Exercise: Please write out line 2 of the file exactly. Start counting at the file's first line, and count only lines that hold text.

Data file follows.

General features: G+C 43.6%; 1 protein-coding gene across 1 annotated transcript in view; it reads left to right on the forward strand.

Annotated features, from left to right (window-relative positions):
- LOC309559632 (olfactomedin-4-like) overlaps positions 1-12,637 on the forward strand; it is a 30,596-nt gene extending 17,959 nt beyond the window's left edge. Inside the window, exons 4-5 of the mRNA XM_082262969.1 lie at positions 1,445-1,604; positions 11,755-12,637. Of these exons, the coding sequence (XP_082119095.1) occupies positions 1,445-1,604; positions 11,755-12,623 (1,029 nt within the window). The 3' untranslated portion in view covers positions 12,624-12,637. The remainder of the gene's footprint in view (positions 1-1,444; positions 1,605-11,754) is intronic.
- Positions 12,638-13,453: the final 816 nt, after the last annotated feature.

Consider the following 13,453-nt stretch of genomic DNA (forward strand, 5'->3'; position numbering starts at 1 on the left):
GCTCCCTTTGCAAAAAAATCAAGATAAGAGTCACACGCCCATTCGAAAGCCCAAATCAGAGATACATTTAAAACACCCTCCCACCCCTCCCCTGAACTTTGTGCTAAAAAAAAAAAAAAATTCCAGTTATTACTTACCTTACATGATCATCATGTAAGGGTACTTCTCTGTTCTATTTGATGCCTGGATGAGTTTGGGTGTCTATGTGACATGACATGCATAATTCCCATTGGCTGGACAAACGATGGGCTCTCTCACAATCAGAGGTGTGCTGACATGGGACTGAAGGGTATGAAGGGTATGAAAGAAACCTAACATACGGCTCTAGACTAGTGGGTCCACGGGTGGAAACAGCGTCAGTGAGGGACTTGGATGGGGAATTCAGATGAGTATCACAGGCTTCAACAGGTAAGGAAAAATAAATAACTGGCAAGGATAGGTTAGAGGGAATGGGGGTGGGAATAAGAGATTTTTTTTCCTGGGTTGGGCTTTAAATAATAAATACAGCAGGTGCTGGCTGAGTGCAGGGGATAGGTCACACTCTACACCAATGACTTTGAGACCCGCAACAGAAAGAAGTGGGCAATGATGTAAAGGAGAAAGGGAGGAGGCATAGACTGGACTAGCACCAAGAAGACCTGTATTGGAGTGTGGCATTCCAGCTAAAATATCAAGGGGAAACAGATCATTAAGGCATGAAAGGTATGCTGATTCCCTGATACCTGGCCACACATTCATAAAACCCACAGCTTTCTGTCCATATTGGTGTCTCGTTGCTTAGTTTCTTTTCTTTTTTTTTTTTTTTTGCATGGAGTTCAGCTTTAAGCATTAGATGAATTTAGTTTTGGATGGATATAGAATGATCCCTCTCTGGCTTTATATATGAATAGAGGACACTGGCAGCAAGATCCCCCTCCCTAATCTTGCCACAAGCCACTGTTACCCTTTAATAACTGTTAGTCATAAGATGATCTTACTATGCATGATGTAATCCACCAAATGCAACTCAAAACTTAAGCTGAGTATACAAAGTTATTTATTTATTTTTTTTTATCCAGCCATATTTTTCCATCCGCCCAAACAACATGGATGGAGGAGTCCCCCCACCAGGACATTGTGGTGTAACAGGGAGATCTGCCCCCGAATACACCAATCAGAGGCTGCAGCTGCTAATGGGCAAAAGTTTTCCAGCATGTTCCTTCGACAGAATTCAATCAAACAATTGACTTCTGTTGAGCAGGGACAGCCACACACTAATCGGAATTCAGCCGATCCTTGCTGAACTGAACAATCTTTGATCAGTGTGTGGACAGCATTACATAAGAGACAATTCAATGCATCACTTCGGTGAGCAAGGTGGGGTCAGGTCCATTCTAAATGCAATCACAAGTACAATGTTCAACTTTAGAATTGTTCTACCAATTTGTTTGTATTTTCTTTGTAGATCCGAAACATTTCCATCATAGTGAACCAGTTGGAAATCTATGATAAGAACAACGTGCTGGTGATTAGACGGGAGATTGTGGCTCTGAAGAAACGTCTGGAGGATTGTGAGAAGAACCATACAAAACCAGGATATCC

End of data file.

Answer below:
Annotated features, from left to right (window-relative positions):